marty_rumack webBy Martin Rumack

Studies and surveys indicate that more than 50 per cent of Canadian adults do not have a will, and about 70 per cent of Canadian adults do not have a signed Power of Attorney.

I believe that number would drop significantly if people truly understood the significant consequences of dying or becoming incapacitated without these legal documents.

Let’s start with a will.  What will happen if you died without one? Under the law that governs this situation (which is called an “intestacy”), your estate assets will be frozen until the courts appoint someone to administer your estate, known as an “Estate Trustee Without a Will”. This involves making a formal application to the court and always involves a certain amount of delay that is inherent in the process. This in turn could cause financial hardship for your family.

Eventually, your estate will be distributed by the Estate Trustee according to provincial intestacy laws, which vary by jurisdiction. Typically, they provide a set dollar-amount to a surviving spouse (in Ontario it is $200,000), with the balance divided in line with a graduated formula among your spouse and each of your biological or adopted children.

If you have no surviving spouse or children, then your assets would go to your next-of-kin, in a prescribed order that is set out by legislation. In contrast, common-law spouses and step-children may not he recognized by legislation as having any entitlement at all.

In these various scenarios, the Estate Trustee has very little discretion in distributing your assets. This means that – absent a will that expressly directs the distribution of your estate in the most tax-advantageous manner – you will have missed many opportunities to reduce taxes both before and after your death.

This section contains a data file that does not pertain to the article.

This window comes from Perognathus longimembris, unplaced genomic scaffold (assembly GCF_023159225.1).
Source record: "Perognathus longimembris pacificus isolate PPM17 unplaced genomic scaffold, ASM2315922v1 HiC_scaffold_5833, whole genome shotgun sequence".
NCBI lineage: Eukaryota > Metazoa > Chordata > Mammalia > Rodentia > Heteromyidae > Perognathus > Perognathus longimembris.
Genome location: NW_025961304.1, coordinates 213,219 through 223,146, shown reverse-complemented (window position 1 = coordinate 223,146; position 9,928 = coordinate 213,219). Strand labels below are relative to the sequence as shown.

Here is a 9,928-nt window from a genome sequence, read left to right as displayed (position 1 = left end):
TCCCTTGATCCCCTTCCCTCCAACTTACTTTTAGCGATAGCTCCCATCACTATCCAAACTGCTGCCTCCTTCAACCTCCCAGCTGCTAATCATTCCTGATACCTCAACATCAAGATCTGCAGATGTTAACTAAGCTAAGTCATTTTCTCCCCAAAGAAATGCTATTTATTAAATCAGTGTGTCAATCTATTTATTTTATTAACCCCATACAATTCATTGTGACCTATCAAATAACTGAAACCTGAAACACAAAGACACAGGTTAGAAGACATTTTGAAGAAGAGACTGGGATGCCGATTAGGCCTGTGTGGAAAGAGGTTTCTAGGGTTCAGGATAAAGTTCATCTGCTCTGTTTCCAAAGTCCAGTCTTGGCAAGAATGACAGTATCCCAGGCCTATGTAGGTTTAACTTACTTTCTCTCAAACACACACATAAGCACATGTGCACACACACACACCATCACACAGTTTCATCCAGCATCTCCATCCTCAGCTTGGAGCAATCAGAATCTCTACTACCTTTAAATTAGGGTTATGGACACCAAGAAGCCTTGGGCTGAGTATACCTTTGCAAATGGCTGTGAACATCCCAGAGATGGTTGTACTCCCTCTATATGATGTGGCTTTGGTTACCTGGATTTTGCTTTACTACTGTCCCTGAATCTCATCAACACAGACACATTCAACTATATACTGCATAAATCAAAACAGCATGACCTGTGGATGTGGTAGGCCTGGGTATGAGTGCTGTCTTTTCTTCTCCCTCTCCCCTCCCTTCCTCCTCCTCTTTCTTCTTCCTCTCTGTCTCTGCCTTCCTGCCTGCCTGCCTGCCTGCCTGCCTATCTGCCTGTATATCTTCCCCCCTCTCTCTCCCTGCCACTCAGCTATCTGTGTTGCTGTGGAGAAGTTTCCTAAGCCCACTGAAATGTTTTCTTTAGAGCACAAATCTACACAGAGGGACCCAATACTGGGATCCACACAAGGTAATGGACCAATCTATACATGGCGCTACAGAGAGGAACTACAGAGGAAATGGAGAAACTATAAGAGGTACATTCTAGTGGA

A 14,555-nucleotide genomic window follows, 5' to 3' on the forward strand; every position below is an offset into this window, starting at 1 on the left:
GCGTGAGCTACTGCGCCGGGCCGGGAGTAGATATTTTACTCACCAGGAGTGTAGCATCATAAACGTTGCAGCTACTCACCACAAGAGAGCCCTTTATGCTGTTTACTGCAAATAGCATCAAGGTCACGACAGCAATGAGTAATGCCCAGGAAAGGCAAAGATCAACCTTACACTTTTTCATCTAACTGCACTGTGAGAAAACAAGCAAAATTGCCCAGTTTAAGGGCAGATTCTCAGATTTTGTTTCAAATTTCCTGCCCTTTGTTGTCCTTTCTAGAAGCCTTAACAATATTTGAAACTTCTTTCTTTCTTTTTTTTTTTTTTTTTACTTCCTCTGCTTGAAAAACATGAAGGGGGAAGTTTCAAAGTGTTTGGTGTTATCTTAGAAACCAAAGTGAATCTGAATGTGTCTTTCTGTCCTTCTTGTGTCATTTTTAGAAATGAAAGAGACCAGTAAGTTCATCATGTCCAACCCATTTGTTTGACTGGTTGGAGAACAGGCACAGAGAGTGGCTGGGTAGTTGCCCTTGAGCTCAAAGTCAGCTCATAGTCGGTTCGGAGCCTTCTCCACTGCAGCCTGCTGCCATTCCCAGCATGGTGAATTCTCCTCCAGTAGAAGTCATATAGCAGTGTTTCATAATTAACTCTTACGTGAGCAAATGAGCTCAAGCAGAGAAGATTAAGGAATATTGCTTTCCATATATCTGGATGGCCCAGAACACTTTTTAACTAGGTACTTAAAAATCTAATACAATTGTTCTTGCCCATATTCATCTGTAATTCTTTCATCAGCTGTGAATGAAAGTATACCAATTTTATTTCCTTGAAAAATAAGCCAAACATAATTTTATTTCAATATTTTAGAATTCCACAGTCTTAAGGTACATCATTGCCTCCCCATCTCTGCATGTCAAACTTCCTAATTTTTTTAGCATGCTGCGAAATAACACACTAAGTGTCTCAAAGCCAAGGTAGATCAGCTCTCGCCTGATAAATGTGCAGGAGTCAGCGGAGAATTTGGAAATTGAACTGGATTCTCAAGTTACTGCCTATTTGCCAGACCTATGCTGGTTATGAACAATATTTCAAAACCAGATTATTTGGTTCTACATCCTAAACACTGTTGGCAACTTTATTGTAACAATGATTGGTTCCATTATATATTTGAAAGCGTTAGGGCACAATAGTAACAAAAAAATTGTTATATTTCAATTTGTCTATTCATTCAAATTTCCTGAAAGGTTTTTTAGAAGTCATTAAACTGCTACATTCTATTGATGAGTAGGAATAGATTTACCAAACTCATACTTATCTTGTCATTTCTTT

Similarly, without a will any preferences you have concerning the guardianship of your minor children or dependents may not be recognized. Payments to minor children would be held in trust by the courts, but only until they reached the age of majority. At this point, they would have a legal right to the money to spend as they wish – a thought that many parents find disconcerting and even abhorrent!

If you don’t have a will, these are just a few of the ways that your family and next-of-kin could be subject to delays, additional expenses, angst and potential conflict amongst themselves at an already stressful and emotional time.



Why do I need a Power of Attorney? – Like wills, a Power of Attorney is an often-overlooked legal document that you can have drafted to dictate the manner in which various matters will be dealt with in the event you become mentally incapacitated (for example due to an accident or illness) and therefore unable to make decisions on your own.

There are three kinds of Power of Attorney in Ontario:

General Power of Attorney for Property (to manage your finances and property, usually on a short-term or temporary basis);

Continuing Power of Attorney for Property (for managing your property on an ongoing basis); and

Power of Attorney for Personal Care (for appointing someone to make decisions about your current and future medical and personal care).